Humans are ocular-centric and privileging sight over the other cognitive faculties is a common cultural tendency. Japanese culture is no exception: one indication of this tendency is that the most powerful deity of the native Japanese religion, Shinto, is Sun Goddess, Amaterasu. Being the source of light, she bestows the gift of sight upon all sentient beings. Unlike wild beasts with a keen sense of smell, humans have relied on sight, not just as a means of survival, but also for the efflorescence of highly advanced culture. The inventions of writing systems and visual arts are the epitomes of civilization motivated by humans’ desire to learn from and to be moved by visual information.
Nevertheless, it is a mistake to equate the privilege of vision with salience of visual information, since images can be ambiguous, ambivalent, and misleading. Furthermore, viewers themselves may not be equipped with the “visual grammar” to “read” the given images. In the case of visual arts from a distant time and/or place, the challenge is understandably greater. According to Monta Hayakawa (2008), for example, one of the most common misconceptions about the early modern shunga is that these paintings are depicting acrobatic sex, because the lovers’ torsos and limbs are often contortionary. However, Hayakawa explains that this is due to the conventions of shunga, in which the two faces of the couple are drawn adjacent to each other just as their copulating genitalia are. Behind this convention is the idea that one’s genital is his or her “second face,” as a subject’s sexual organ is usually drawn as the same size as his/her face. Furthermore, there are images in Utagawa Kunisada’s Shunshoku hatsune no mume (1842), featuring a man whose face and penis are swapped and a woman similarly has a vulva for her face and a face in her private area (http://tinyurl.com/ksy9wrq).
Should linguistic descriptions of human body, then, be more salient than a picture? Not always. Rajyashree Pandey (2015) writes, the characters in the Tale of Genji (ca. 1000) are “rather than enfleshed, corporeal beings presented in their fullness, … [they are] vaguely defined, elusive, shadowy figures, which hardly registered as bodies,” (p. 1). That is to say, in the eleventh century court, aristocratic ladies were buried under heavy layers of clothing and trailing six feet of glowing jet-black hair. In this context, the robes and hair represented the physicality and sensuality of a woman’s body much more concretely than her skin and flesh.Without this knowledge, readers may misinterpret a scene with a bare-chested woman on a humid summer night as erotic but not an illustration of layered garments peeking from under the curtains.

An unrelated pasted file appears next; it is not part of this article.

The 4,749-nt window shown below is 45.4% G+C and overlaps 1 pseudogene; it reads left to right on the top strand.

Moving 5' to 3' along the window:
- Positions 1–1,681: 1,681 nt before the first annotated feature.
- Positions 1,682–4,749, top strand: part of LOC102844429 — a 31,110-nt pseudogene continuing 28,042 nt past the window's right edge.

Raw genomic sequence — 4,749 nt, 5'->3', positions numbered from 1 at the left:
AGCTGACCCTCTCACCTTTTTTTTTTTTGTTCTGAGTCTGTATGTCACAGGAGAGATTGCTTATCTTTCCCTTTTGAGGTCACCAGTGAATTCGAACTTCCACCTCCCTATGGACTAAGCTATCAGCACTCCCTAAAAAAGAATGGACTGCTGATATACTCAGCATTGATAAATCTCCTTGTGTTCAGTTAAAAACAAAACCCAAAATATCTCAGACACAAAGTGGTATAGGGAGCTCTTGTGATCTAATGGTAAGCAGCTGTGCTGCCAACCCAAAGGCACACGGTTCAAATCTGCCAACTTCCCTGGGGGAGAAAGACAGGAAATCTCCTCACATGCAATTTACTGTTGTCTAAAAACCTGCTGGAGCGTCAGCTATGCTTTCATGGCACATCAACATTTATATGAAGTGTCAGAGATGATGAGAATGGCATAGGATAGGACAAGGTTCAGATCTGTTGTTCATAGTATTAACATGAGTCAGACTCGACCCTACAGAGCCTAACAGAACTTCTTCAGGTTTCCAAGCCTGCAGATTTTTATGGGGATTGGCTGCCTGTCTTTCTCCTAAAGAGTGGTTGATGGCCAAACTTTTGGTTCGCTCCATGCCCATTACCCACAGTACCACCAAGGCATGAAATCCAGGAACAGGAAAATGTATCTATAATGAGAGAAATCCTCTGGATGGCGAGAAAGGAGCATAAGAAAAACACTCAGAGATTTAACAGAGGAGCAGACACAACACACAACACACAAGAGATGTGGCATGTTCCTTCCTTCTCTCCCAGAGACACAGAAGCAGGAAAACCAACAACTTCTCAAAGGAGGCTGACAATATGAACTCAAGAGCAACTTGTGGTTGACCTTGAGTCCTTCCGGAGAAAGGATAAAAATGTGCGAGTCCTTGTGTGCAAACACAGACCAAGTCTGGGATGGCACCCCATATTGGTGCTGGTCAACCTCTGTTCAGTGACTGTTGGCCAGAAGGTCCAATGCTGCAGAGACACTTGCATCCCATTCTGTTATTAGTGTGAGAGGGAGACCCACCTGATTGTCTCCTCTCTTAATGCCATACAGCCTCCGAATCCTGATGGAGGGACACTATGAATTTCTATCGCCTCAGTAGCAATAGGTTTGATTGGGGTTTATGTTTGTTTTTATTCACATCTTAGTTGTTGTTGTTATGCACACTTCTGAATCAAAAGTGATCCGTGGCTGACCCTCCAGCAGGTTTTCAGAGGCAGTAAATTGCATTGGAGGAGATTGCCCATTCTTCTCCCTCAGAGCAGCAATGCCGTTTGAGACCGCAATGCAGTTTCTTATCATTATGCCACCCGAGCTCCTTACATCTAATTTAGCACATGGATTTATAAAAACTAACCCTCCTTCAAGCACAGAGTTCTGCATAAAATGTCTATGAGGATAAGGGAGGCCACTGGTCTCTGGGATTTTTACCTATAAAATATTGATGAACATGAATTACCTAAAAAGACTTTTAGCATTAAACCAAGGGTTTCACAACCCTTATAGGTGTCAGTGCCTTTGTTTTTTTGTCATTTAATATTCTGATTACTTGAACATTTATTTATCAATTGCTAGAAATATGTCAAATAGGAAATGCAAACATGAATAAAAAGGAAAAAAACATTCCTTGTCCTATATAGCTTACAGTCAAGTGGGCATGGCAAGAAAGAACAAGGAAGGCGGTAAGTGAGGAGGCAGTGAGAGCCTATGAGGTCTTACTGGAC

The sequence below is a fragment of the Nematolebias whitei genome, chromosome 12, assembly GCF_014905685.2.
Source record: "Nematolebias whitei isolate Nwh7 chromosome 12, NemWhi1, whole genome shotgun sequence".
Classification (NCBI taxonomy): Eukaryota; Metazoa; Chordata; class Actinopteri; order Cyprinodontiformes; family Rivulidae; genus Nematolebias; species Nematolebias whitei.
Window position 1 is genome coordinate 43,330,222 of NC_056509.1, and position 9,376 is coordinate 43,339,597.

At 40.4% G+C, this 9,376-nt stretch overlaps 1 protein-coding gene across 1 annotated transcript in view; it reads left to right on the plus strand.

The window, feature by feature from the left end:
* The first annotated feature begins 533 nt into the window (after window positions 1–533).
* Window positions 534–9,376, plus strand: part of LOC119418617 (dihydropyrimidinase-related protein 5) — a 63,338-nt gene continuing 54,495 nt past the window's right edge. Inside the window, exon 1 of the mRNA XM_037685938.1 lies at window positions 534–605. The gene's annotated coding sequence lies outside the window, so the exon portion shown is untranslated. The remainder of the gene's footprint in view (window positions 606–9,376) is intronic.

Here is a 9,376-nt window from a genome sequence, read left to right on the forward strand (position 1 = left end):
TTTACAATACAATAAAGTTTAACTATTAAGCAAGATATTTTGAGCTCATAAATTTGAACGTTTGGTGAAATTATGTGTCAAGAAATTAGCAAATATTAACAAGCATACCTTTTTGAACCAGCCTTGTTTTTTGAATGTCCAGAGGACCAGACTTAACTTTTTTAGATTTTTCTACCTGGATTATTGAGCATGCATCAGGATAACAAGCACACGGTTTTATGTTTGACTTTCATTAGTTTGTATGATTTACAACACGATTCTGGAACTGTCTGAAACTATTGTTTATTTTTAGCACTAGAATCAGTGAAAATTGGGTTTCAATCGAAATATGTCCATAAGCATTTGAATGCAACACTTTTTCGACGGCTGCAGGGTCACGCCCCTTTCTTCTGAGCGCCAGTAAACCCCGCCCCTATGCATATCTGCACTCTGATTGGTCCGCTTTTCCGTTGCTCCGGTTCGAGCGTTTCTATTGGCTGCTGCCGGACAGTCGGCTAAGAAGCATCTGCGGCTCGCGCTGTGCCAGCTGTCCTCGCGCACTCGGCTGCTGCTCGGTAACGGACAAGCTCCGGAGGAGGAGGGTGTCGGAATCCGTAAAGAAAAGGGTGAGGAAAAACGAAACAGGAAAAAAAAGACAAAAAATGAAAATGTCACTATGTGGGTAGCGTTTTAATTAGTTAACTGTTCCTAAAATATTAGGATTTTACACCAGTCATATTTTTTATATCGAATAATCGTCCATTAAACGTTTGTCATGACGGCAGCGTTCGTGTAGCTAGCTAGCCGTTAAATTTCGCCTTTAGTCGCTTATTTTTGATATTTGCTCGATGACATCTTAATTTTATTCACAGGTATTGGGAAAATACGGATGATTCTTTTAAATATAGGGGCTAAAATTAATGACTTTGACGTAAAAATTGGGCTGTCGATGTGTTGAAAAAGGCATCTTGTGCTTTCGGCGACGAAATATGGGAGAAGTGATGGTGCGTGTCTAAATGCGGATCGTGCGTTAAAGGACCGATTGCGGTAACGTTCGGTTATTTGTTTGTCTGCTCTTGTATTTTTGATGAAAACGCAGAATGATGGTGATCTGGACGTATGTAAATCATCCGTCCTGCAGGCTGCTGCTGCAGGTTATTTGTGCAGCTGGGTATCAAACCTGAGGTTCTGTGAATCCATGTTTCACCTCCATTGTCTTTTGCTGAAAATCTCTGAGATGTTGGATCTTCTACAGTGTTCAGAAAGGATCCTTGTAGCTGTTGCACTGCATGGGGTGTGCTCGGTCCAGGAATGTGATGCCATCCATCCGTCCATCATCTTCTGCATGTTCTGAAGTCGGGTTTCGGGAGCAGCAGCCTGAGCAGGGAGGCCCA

Beyond shunga and the Genji, it is well-known that Japan boasts a rich history of illustrated texts from ancient scroll paintings tomanga, which now occupies a large section of numerous bookstores in North America, Europe, and Asia. Each of the “Visualizing Texts, Reading Images” workshops will feature a handful of important works and provide a vibrant platform for the scholars from Dartmouth and neighboring institutions to engage in interactive discussions, whether they are presenters or in the audience.
Upon the conclusion of three “Visualizing Texts, Reading Images” workshops, the organizers plan to edit the papers into a special issue of a journal.